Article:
IN THE LAST few years, almost no one left early. The Phillies had everyone very well trained that way. They were built to score runs, especially at home, and no deficit was too deep. They came back too many times, occasionally with a trickle but often with the damnedest flood. You stayed because, with this team, you never knew.
It isn't like that anymore - and the thousands who fled Citizens Bank Park after the bottom of the eighth inning yesterday were quite prescient, as it turned out. They missed nothing, other than this Halley's Comet moment: Ryan Howard fouling off a bunt attempt to lead off the ninth inning.
For the Phillies these days, a two-run deficit is like Everest and everyone knows it. Into that reality, Chase Utley returns.
"Our pitching has been outstanding," manager Charlie Manuel said. "We're going to hit. We're going to hit better. We're going to bottom out one of these days. Hopefully, it was today."
With Utley watching from the dugout, the Phillies' lineup sleepwalked through another day at the yard: Rangers 2, Phillies 0. He will be activated today and immediately placed back into the middle of this moribund lineup. Manuel said that Utley likely would be hitting in his familiar spot, third in the order.
Between his two extended-spring-training games and nine rehab games with Class A Clearwater, Utley had 46 at-bats. In a typical spring, a regular player would get about 70 at-bats. But nothing here has been typical - not Utley's bout with right-knee tendinitis and chondromalacia, and not the Phillies' plummeting off the offensive face of the earth - and so he is back.
It is now nine straight games in which the Phillies have not scored more than three runs. Yesterday was what has become fairly routine: no runs and five hits. In the third inning, catcher Dane Sardinha could not score from second on a single to right by Wilson Valdez, with third-base coach Juan Samuel rightly stopping him at third. In the fifth, Sardinha was again stranded at third when Valdez grounded out. And that was that. Seven innings of one-run pitching by starter Roy Oswalt were wasted.
Everybody knew that the Phillies' lineup would be challenged this season without Jayson Werth, and injuries to Utley and Shane Victorino (hamstring) have understandably compounded the problems, but no one saw this coming. Everybody is quite obviously pressing. The situation is bad enough that Utley really is being viewed as someone carrying not only a bat as part of his equipment, but also a pair of defibrillator paddles.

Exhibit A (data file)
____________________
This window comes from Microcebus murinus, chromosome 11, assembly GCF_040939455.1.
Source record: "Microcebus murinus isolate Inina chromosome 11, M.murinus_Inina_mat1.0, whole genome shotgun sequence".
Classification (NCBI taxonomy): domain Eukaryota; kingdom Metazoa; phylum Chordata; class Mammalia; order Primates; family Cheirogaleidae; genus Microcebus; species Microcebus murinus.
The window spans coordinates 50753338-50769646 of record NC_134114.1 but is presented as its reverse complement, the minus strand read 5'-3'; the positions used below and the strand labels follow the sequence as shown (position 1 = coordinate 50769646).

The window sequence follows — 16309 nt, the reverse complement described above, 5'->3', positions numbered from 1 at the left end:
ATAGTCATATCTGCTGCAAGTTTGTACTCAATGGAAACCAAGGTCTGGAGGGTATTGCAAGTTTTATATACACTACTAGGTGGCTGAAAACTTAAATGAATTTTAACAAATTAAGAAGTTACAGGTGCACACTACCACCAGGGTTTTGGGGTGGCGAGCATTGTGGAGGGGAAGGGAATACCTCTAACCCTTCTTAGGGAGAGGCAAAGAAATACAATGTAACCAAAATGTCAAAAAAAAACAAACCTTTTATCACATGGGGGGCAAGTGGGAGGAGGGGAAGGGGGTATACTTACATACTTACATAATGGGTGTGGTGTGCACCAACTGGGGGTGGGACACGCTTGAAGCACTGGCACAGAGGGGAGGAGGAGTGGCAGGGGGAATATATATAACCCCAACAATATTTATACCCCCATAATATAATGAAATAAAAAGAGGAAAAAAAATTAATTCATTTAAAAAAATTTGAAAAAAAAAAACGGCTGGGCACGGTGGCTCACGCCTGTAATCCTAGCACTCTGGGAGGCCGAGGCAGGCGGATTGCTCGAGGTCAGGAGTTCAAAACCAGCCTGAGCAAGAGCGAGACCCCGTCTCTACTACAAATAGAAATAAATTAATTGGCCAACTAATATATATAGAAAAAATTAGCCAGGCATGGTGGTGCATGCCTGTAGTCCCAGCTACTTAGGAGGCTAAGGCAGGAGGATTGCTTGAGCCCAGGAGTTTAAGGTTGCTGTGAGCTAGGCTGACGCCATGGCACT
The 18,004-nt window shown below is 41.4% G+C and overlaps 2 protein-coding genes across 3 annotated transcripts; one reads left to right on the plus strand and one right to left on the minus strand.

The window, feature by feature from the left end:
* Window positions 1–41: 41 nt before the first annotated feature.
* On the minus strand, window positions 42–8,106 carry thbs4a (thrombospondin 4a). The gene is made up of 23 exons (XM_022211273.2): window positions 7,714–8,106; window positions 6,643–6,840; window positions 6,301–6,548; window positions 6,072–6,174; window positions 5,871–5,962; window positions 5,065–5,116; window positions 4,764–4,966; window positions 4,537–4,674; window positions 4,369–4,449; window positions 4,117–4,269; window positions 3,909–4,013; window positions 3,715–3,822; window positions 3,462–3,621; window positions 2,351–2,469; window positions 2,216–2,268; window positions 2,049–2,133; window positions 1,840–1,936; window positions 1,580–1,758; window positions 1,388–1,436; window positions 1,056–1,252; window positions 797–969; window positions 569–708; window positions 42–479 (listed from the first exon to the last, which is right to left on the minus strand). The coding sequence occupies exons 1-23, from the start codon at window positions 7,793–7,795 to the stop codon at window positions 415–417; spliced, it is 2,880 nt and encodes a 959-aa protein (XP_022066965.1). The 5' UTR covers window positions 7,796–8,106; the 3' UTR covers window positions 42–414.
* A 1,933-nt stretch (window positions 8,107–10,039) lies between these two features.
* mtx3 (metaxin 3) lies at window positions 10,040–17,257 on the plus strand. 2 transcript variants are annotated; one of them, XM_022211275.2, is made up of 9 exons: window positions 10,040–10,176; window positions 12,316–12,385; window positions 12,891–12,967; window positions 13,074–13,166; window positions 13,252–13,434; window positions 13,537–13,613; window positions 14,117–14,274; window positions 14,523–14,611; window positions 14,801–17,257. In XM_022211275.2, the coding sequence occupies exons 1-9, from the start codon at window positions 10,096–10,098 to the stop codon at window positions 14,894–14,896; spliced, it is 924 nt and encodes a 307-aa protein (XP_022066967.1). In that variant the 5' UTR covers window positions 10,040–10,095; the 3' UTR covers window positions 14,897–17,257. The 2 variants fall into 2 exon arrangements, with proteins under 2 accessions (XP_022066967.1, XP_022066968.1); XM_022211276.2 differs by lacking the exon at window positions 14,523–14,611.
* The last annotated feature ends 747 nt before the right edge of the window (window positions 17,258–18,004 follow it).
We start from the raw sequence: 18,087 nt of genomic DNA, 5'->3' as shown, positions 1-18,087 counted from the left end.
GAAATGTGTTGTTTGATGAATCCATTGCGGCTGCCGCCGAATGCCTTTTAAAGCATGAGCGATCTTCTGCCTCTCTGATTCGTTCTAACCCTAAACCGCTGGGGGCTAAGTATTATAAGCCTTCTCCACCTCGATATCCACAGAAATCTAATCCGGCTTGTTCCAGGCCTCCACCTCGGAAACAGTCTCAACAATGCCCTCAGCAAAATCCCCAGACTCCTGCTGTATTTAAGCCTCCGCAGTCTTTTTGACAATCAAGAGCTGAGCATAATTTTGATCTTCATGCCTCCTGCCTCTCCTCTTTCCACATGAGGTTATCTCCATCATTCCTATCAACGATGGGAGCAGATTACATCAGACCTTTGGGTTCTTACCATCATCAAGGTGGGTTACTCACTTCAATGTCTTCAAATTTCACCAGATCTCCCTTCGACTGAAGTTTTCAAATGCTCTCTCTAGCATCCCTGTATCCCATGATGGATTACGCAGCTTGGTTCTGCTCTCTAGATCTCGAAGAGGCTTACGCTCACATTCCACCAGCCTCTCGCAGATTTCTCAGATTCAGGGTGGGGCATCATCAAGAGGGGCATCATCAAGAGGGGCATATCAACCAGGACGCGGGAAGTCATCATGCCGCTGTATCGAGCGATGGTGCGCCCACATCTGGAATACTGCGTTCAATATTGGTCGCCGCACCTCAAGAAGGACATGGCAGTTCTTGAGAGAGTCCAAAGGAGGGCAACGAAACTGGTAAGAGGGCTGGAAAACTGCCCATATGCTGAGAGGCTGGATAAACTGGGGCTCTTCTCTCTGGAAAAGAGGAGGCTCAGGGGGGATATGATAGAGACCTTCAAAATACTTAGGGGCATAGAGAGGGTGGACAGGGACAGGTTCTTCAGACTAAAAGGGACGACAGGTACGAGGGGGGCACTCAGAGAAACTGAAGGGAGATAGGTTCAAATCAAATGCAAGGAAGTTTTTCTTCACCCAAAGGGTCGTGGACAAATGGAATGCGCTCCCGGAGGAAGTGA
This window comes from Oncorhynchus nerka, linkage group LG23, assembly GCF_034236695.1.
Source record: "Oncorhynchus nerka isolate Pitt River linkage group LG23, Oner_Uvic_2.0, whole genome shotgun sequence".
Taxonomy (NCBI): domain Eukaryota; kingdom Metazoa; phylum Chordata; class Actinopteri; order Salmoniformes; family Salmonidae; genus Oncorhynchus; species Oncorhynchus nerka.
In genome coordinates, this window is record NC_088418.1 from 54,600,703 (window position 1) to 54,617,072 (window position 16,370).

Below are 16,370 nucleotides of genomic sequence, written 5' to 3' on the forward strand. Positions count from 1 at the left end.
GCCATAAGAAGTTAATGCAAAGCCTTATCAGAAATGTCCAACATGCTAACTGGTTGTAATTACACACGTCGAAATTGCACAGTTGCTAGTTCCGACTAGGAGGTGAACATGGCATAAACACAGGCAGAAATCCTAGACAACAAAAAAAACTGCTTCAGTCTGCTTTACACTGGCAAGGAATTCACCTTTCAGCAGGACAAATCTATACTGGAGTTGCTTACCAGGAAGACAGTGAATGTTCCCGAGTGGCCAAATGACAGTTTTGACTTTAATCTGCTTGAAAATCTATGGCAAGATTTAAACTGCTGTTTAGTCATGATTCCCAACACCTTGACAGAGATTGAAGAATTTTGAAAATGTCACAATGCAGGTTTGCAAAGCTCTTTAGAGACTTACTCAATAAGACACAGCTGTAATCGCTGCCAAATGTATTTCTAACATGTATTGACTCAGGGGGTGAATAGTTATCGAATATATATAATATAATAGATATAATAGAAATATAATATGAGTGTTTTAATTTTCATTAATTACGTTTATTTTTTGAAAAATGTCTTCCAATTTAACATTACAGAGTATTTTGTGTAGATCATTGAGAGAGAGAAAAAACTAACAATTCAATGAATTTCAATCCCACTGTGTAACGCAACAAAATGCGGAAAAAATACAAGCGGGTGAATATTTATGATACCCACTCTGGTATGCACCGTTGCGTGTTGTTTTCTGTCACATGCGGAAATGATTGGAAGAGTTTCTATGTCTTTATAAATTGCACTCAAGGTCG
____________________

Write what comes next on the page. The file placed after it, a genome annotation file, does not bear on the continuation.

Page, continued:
"I think it'll help, yeah," Manuel said. "He's one of our top hitters. Once we get Chase and Victorino back in there, our lineup is just going to be much better . . . We'll get better. It's got to help us. Also, from a presence standpoint, that will help us. Also being able to go from first-to-third and second-to-home, that's going to help us."
Later, the Phillies' clubhouse was quiet and largely deserted. But Raul Ibanez was there to call Utley's return "a big boost."
"I think we've hit some balls pretty good of late," said Ibanez, who had a fourth-inning single yesterday. "I think there's some signs of life. It's a nice boost to add Chase Utley to your lineup."
How Manuel uses Utley will be closely scrutinized by everyone. In the past, the manager acknowledged that Utley has played through physical issues while insisting to everyone that he is fine. Manuel says that will not happen this time.
"There will be times when he gets days off," Manuel said. "But Chase will be honest with me. He'll be totally honest with me."
"I think this is different," Manuel said. "I think he sees this as something where we want to make sure that we have him the rest of the season. And we want to make sure that we have him for a few years. Knowing him like I do, and how I can talk to him, we know each other. I think he'll be totally honest with me."
With that, Utley returns. And while they all talk about his "presence," we are about to find out if that is more than just a word.